THE ARBORS is a new horror movie that will sit with our reviewer for quite some time. At its heart, this new movie is a creature feature. Just not a conventional one. Read our full The Arbors review here!
The Arbors is going to sit with me for a while.
Not for the reasons why The Human Centipede did, or why The Strangers or Hereditary did. But for reasons we might all relate to; There is very little that is scarier than losing what means most to you.
A different kind of monster movie
To be fair, this is not the impression that the trailer instills. After watching this teaser, I confidently expected a classic creature feature. (After sending that link to my brother, he messaged: “I just said out loud, ‘F***king hell,’ when I saw the spider legs”).
But, goodness, I was excited. I do enjoy a good giant-spider movie, from Lord of the Rings and Harry Potter 2 to Eight Legged Freaks.
But, this is a different kind of monster movie.
Childhood lost, childhood regained
The Arbors tells the tale of Ethan (Drew Matthews), a reserved, lonely small-town locksmith. Ethan has not left his hometown. Nor has Ethan’s brother and sister-in-law, Shane (Ryan Davenport), and Lynn (Lexi Rose). And Ethan prefers this, despite a straining relationship (that he hopes to rekindle) with his brother who has bigger-town aspirations.
Driving home at 4 a.m., Ethan calls Shane to let him know that he’s come across something, well, different, inside of a deer carcass lying in the middle of a backroad. When Shane can’t come to the phone, Ethan brings the deer carcass (and whatever’s living inside of it) home, hoping to show Shane the next day.
All Ethan wants is to reclaim a childhood he feels has been lost, one of brotherly love and camaraderie. However, unlike Ethan, Shane is busy living life and providing for his family.
Naturally, Ethan keeps the “creature.” But, as it begins to grow, there is no containing it. As townspeople start being found dead, the locals begin panicking. But, only Ethan really knows about this creature; only he can understand it. And, in the famous words of Harvey Dent (The Dark Knight), “You either die a hero or live long enough to see yourself become the villain.”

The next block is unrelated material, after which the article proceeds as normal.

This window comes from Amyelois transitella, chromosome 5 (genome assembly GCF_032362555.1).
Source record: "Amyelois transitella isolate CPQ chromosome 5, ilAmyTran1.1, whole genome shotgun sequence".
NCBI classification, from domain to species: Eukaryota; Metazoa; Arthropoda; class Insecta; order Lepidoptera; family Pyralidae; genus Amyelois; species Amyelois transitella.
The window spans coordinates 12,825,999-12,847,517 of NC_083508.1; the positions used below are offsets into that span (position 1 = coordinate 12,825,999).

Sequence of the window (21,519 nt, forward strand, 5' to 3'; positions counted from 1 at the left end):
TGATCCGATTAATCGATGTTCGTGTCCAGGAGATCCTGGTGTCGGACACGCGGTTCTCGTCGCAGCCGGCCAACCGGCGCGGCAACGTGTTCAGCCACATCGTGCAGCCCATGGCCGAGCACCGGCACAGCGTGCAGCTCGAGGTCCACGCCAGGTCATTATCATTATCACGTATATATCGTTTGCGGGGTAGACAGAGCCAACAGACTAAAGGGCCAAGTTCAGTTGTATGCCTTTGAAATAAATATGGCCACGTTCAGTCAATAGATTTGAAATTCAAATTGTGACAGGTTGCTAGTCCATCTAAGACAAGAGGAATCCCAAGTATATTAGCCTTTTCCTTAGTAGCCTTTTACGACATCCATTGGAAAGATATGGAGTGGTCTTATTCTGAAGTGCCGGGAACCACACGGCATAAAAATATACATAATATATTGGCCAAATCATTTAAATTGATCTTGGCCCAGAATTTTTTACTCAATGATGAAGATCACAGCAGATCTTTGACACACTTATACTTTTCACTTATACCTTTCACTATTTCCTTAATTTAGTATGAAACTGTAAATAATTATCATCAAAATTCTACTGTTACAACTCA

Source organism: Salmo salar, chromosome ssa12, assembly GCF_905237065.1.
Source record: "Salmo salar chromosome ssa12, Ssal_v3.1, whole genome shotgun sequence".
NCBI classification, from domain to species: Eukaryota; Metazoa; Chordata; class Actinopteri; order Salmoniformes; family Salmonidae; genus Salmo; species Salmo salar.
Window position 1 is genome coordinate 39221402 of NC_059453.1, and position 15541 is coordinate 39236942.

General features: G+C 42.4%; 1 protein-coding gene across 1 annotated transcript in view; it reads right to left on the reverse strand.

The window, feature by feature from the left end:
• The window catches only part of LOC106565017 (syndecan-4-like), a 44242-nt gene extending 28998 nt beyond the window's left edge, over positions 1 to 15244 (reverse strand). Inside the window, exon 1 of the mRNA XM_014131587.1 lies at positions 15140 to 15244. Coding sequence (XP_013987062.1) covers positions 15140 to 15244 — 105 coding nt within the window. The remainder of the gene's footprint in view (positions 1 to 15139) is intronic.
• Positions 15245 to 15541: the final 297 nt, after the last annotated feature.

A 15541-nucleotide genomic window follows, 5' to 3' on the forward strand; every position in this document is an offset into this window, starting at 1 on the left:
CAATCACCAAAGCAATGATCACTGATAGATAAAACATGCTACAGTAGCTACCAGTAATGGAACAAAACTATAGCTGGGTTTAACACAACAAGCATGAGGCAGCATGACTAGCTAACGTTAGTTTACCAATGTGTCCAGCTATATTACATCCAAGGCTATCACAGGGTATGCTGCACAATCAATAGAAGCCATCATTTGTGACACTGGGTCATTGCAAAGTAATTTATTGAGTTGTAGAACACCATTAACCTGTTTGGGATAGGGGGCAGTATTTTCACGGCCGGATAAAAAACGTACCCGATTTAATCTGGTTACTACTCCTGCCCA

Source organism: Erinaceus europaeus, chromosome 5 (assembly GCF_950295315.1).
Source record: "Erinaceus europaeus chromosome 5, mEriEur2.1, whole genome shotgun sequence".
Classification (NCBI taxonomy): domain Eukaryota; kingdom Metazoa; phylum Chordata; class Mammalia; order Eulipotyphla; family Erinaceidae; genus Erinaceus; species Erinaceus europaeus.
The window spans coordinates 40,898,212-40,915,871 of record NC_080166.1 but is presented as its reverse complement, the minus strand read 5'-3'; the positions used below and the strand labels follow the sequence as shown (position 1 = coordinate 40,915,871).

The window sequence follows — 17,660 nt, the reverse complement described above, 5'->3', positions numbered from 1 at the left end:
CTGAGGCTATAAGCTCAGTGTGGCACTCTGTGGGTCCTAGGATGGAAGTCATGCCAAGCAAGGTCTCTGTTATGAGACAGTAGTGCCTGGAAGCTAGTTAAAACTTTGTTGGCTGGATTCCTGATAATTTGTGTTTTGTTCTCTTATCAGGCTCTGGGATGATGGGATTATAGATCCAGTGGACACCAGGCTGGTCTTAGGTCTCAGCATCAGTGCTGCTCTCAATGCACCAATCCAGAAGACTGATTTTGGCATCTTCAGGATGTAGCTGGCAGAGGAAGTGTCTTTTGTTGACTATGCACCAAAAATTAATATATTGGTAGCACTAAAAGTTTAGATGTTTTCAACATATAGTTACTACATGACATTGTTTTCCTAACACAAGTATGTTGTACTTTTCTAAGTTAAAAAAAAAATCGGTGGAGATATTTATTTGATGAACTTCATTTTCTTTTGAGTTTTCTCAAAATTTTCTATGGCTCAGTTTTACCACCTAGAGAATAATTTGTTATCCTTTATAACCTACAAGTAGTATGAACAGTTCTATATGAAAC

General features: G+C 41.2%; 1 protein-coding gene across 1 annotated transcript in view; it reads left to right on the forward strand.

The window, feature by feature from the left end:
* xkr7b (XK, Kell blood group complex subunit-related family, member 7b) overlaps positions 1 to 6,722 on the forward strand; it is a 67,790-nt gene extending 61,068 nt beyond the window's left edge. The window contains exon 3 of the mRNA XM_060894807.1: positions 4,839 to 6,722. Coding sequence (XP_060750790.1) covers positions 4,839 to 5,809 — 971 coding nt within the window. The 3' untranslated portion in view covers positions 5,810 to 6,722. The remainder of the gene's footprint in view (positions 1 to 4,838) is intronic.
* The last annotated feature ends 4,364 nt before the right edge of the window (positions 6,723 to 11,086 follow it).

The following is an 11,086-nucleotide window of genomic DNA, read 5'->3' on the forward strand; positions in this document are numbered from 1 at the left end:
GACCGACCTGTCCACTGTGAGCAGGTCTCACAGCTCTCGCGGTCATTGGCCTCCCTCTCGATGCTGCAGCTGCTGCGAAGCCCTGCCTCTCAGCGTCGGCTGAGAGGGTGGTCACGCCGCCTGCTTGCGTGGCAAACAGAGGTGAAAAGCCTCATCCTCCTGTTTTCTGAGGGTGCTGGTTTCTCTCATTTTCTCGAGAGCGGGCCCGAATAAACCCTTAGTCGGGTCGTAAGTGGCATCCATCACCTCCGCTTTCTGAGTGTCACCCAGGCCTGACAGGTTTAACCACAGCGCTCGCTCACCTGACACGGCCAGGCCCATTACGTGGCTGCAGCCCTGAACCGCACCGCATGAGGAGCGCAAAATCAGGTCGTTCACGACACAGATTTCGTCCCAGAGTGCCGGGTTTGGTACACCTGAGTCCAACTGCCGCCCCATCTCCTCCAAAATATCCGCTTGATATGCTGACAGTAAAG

The Arbors unexpectedly shines
Without a doubt, the most impressive element of this film was Matthews’ Ethan. Fully embodying a reclusive loner/townie, Matthews’ performance carried this film from start to finish.
His increasingly disconnected delivery (somewhat reminiscent of Ethan Embry’s role in The Devil’s Candy) was so effective that I had wished the other actors’ roles had a bit more urgency to better contrast with Matthews. The town is scared, but it was as if the townspeople had already numbed to this newfound terror.
Along with Matthews, Benjamin Hoff’s score brilliantly held the film together, effectively capturing the mystery of The Arbors with eerie orchestration.
Watch The Arbors on demand on March 26
I was initially concerned about how I would review this film. My most recent watch was The Block Island Sound, and I was worried that that film had set my bar too high.
However, I highly recommend The Arbors, even though general consensus is polarized. (After perusing others’ reviews, it seems that some enjoyed it, while others were overwhelmingly bored.) But your experience will depend on expectations. Here, I have intentionally avoided specificities to not spoil too much.
The Arbors is not a traditional tale about a traditionally terrorizing creature that needs to be traditionally slain by traditional heroes (cf., Beauty and the Beast’s Gaston). At just under 2 hours in length, there are moments that may feel as if they’re dragging. But be patient. The Arbors relies on suspense and mystery, all the while providing the viewer with well-timed moments of both clarity and heightened intrigue.
The Arbors is a creature feature. Just not a conventional one. Because, maybe, the real monster lying beneath your bed is the longing for the past, come and gone by way of the fleetingness of life’s moments that may never be reclaimed.
THE ARBORS is coming to VOD on March 26, 2021.
Director: Clayton Witmer
Writers: Chelsey Cummings, Clayton Witmer
Stars: Drew Matthews, Ryan Davenport, Sarah Cochrane, Daryl Munroe, Lexi Rose, and Brooks Addis.
Set against a dreary small town, The Arbors follows Ethan Daunes, a reclusive locksmith struggling to keep ties with his younger brother, Shane. Ethan’s life takes an unsettling turn after finding a strange small creature and forming a mysterious connection. After a string of unexplained killings, the creature’s true nature is soon revealed, and Ethan finds himself at the center of panic and paranoia.